“Heading into 2020, we’re exploring all possible ways that we can support state and local election officials while also ensuring that Americans across the country can confidently cast their votes,” said CISA Director Christopher Krebs.

“At a time when we know foreign actors are attempting to interfere and cast doubt on our democratic processes, it’s incredibly important elections are secure, resilient, and transparent. For years, we have promoted the value of auditability in election security, it was a natural extension to support this open source auditing tool for use by election officials and vendors, alike.”

“We’re very excited to partner with CISA to develop Arlo, a critical tool supporting the implementation of more efficient and effective post-election audits. Because Arlo is open-source, anyone can take it and use it and anyone can verify that it implements audits correctly,” said Ben Adida, Executive Director of VotingWorks.

Onapsis Reveals Oracle E-Business Suite Vulnerability

Onapsis, the leading provider of business application protection have revealed new threat research into a recently discovered vulnerability on Oracle E-Business Suite – Oracle PAYDAY.

The attack scenarios exploit two vulnerabilities with CVSS scores of 9.9 out of 10 in Oracle EBS, Oracle’s ERP software installed at up to 21,000 companies. Onapsis discovered and reported the vulnerabilities to Oracle, which issued patches earlier this year. Onapsis estimates that 50% of Oracle EBS customers have not deployed the patches. The fact that Oracle runs mostly on Java, means that the attack would be relatively simple to carry out by anyone with knowledge of Java and Oracle EBS.

The Onapsis threat research details two attack scenarios:

  • Malicious manipulation of the wire transfer payment process through unauthenticated access (which would bypass segregation of duties and access controls), though which an attacker can change approved EFTs in the EBS system to reroute invoice payments to an attacker’s bank account, leaving no trace.
  • Creating and printing approved bank checks through the Oracle EBS check printing process and disabling and erasing audit logs to cover up the activity.

The severity of this vulnerability is evident from the significance of ERP systems such as Oracle to global business function. Indeed, 77% of global revenue will pass through an ERP system at some point, of which Oracle’s several thousand EBS customers are just a proportion. In 2017, Oracle themselves conducted a simulation, Oracle selected a realistic financial structure derived from a typical large enterprise based on more than 25 years’ experience with ERP deployments. This simulation found that it was possible to create 1,000,000 payments per hour, through 7,000,000 Imported Invoice Lines. Therefore, successful PayDay exploits may go unnoticed amongst so many transactions.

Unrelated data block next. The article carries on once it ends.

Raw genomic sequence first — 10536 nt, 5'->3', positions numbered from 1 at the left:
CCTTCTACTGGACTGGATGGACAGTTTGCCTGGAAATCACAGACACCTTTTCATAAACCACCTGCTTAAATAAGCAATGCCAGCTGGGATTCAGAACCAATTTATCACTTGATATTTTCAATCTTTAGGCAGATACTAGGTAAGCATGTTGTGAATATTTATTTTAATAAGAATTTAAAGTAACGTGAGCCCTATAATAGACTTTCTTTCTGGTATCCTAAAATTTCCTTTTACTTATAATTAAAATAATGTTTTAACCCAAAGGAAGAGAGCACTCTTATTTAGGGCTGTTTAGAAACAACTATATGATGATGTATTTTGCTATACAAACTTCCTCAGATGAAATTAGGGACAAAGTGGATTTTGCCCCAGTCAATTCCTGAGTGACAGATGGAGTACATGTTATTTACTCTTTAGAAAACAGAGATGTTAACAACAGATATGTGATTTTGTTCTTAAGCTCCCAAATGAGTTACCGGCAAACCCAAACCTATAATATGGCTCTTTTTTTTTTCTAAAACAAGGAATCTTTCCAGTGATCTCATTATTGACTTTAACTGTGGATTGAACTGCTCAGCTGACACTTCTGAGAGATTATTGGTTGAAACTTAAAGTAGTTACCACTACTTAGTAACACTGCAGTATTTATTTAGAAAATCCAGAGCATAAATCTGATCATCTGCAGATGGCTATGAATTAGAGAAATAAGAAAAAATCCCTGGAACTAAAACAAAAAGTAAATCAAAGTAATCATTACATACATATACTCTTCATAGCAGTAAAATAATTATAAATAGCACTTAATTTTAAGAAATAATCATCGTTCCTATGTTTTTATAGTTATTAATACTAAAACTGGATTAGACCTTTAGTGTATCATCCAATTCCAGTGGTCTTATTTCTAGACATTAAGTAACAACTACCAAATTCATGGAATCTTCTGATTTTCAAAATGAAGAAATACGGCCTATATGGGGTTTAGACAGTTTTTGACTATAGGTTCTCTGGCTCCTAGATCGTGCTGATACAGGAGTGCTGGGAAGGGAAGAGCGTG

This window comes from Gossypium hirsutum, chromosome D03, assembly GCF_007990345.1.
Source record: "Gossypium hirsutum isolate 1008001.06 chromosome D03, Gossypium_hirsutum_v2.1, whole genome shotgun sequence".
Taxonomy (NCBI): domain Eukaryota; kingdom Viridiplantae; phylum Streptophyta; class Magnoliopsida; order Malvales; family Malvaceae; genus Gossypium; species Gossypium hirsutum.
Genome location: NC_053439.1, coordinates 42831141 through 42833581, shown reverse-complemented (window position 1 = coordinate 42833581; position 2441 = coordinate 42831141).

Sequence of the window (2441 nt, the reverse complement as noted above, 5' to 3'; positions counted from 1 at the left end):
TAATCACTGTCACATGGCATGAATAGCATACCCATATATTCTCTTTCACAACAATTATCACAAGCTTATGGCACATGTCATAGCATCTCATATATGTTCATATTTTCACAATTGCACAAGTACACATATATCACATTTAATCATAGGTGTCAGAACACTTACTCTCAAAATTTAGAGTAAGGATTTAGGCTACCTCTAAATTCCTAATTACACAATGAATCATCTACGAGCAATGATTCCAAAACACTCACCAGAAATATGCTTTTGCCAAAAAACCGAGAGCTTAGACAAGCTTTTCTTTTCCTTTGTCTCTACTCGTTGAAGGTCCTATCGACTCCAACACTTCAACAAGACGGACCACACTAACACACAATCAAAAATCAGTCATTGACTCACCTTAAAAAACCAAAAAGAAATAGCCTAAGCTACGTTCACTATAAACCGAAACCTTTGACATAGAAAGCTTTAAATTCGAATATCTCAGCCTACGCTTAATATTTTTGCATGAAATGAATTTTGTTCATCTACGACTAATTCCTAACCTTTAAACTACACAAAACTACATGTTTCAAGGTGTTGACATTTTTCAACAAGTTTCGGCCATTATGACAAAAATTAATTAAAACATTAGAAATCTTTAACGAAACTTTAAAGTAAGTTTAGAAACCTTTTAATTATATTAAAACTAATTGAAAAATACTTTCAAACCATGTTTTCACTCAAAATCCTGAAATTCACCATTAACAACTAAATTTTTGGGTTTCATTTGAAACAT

Commenting on this threat report. Mariano Nunez, CEO and Co-founder of Onapsis said:

“This threat research demonstrates something which has historically been chronically underreported in IT and cyber security: That business-critical applications, specifically ERP systems, used by the world’s largest and most relied upon organisations are vulnerable to attackers stealing potentially billions. The advice we would provide to any users of Oracle EBS in the wake of this disclosure would be to utilise diagnostic tools and services to help them to highlight the most vulnerable areas of business operations, and to then deploy the appropriate patches and compensating controls.”             

The threat report is available here, and the demo video demonstrating how users can manipulate the process can be found here.

All companies using Oracle should ensure that they are running the latest patch to ensure complete protection against any vulnerability.